Your neglected grill may have been gathering dust throughout the cruel winter, but it’s finally time to light up the charcoal or fill the propane tank and let the grilling season commence! Whether you’re grilling a simple weeknight meal for one or hosting an epic backyard bash, these five basic tips will help ensure that your food is grilled perfectly every time.
- Preheat your Grill
This one takes some patience, but preheating your grill for at least 15 minutes will drastically improve the quality of your food. If you’re using gas, light the burners and close the lid to preheat. If you’re a charcoal fan, you need to let the coals almost fully ash over, and then add the cooking grate and preheat. The food will be less likely to stick to the grates, you’ll achieve better sear marks, and it will cook more evenly.
- Clean Your Grill Grates
Dirty grates can derail your grilling session before it even begins. Caked-on food causes sticking, increases the risk of flare-ups, and imparts a burnt flavor to your food. Once your grill has preheated, use a grill brush – or if you don’t have one, some balled-up aluminum foil and tongs – and scrape the stuck-on bits until clean. Finally, use a cloth and a small amount oil to rub down the clean grates to reduce the chance of sticking.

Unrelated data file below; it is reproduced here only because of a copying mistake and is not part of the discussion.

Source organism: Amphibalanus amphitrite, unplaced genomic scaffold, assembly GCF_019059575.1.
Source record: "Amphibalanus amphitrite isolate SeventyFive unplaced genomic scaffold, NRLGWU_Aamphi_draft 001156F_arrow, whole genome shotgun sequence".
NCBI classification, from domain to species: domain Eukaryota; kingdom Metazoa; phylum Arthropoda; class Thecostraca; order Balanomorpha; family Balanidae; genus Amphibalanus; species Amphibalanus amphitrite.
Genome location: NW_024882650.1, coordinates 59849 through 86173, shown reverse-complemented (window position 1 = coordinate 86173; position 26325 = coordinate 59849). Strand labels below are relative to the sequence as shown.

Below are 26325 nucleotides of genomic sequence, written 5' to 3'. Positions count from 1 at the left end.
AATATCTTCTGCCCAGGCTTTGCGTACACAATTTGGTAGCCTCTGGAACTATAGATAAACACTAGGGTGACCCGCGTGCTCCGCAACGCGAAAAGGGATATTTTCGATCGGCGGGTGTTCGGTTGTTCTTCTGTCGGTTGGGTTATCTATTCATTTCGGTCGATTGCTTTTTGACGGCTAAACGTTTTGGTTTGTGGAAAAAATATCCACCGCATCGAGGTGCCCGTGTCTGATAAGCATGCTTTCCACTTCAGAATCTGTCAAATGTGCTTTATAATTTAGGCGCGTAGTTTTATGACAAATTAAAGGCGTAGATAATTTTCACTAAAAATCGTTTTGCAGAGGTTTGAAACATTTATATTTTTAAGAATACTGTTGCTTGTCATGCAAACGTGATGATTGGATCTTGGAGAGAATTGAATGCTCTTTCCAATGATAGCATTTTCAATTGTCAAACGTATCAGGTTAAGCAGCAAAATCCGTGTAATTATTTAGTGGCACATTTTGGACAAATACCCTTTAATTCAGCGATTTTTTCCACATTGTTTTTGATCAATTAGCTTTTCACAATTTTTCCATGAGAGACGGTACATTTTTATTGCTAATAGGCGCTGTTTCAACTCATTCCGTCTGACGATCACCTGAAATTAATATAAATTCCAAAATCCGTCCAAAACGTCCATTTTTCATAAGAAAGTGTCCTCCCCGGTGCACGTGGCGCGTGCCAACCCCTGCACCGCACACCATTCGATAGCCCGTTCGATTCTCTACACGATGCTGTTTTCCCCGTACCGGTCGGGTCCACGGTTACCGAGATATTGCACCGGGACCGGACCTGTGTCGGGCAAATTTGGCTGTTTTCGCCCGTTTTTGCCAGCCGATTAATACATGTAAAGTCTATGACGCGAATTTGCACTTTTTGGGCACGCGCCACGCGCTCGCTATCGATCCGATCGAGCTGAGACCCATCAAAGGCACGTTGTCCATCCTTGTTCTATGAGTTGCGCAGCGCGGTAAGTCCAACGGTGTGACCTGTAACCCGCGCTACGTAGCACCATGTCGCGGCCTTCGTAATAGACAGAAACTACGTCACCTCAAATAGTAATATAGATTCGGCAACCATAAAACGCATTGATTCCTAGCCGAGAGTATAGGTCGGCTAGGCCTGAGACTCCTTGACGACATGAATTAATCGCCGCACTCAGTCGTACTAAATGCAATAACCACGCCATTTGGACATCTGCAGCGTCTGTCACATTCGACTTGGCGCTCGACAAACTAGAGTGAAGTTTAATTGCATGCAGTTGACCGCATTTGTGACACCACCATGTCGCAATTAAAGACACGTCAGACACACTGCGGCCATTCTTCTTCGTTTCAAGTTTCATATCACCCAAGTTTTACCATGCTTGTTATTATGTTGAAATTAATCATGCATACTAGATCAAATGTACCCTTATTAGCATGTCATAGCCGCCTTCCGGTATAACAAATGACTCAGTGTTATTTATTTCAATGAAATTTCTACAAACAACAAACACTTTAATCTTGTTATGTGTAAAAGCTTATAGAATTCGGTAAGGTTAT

- Use a Digital Instant-Read Thermometer
When it comes to grilling meat, cooking the food to the proper temperature is the biggest key to success. The high heat of the grill can turn meat from succulent and juicy to scorched and dry in minutes. Use a digital instant-read thermometer to know exactly when your food is cooked to a safe temperature, and you’ll never have to worry about overcooking your grilled feast!
- Learn the Differences Between Direct and Indirect Cooking
Not all founds bound for the grill are created equal. For instance, a small steak or kabob can be cooked quickly over high heat to achieve a nice sear and maintain an interior that is cooked to medium. Conversely, a whole chicken or large roast cooked directly over high heat will burn on the outside before the inside reaches the desired level of doneness. Mitigate this problem by employing different levels of heat depending upon your needs. For a small, quick-cooking item, cook directly over a high gas flame or a single layer of charcoal. When you need to cook something more slowly, place the food away from the area where the flame is lit or pile up the charcoal into one section and cook on the opposite side.
- Don’t Forget About the Vegetables
While a succulent piece of grilled meat is almost always a showstopper, don’t forget that grilling can infuse vegetables with incredible flavor. Imparting some charred flavor on an otherwise bland zucchini makes for a delicious side. Grilled corn-on-the-cob is also a summertime staple, and even marinated tofu can be great fodder for the grilling enthusiast.